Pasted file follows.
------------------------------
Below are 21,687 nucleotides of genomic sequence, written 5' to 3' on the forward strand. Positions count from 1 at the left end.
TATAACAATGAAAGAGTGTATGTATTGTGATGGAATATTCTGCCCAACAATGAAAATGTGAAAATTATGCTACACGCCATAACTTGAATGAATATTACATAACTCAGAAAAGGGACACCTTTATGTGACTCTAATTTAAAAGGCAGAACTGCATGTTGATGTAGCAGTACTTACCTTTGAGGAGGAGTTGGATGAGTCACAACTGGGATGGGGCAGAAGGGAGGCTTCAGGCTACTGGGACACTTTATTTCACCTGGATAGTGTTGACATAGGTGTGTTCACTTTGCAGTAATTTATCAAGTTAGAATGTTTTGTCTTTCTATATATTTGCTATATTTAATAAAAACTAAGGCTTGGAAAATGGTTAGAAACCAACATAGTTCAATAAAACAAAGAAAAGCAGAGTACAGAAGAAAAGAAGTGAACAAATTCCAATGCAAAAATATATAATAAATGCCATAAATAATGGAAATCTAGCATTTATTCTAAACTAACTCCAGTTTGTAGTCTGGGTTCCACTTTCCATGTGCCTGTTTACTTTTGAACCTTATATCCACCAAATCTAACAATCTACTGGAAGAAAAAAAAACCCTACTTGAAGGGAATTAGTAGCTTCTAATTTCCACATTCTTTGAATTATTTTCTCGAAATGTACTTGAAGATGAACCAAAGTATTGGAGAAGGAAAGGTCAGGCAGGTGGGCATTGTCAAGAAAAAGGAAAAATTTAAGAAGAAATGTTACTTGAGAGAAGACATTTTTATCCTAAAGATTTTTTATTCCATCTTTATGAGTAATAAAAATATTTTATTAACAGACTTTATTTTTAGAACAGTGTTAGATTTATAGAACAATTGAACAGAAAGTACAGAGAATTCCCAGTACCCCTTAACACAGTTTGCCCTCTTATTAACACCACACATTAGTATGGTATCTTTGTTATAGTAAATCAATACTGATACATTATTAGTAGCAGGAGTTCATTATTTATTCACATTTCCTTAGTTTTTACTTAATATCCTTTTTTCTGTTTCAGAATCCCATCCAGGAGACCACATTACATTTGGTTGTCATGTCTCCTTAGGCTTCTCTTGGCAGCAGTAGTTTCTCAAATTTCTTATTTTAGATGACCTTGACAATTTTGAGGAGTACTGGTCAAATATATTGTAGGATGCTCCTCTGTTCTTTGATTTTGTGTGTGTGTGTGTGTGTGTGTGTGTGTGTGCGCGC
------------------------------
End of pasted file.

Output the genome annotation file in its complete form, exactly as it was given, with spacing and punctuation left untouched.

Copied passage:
Below are 21,687 nucleotides of genomic sequence, written 5' to 3' on the forward strand. Positions count from 1 at the left end.
TATAACAATGAAAGAGTGTATGTATTGTGATGGAATATTCTGCCCAACAATGAAAATGTGAAAATTATGCTACACGCCATAACTTGAATGAATATTACATAACTCAGAAAAGGGACACCTTTATGTGACTCTAATTTAAAAGGCAGAACTGCATGTTGATGTAGCAGTACTTACCTTTGAGGAGGAGTTGGATGAGTCACAACTGGGATGGGGCAGAAGGGAGGCTTCAGGCTACTGGGACACTTTATTTCACCTGGATAGTGTTGACATAGGTGTGTTCACTTTGCAGTAATTTATCAAGTTAGAATGTTTTGTCTTTCTATATATTTGCTATATTTAATAAAAACTAAGGCTTGGAAAATGGTTAGAAACCAACATAGTTCAATAAAACAAAGAAAAGCAGAGTACAGAAGAAAAGAAGTGAACAAATTCCAATGCAAAAATATATAATAAATGCCATAAATAATGGAAATCTAGCATTTATTCTAAACTAACTCCAGTTTGTAGTCTGGGTTCCACTTTCCATGTGCCTGTTTACTTTTGAACCTTATATCCACCAAATCTAACAATCTACTGGAAGAAAAAAAAACCCTACTTGAAGGGAATTAGTAGCTTCTAATTTCCACATTCTTTGAATTATTTTCTCGAAATGTACTTGAAGATGAACCAAAGTATTGGAGAAGGAAAGGTCAGGCAGGTGGGCATTGTCAAGAAAAAGGAAAAATTTAAGAAGAAATGTTACTTGAGAGAAGACATTTTTATCCTAAAGATTTTTTATTCCATCTTTATGAGTAATAAAAATATTTTATTAACAGACTTTATTTTTAGAACAGTGTTAGATTTATAGAACAATTGAACAGAAAGTACAGAGAATTCCCAGTACCCCTTAACACAGTTTGCCCTCTTATTAACACCACACATTAGTATGGTATCTTTGTTATAGTAAATCAATACTGATACATTATTAGTAGCAGGAGTTCATTATTTATTCACATTTCCTTAGTTTTTACTTAATATCCTTTTTTCTGTTTCAGAATCCCATCCAGGAGACCACATTACATTTGGTTGTCATGTCTCCTTAGGCTTCTCTTGGCAGCAGTAGTTTCTCAAATTTCTTATTTTAGATGACCTTGACAATTTTGAGGAGTACTGGTCAAATATATTGTAGGATGCTCCTCTGTTCTTTGATTTTGTGTGTGTGTGTGTGTGTGTGTGTGTGTGTGCGCGC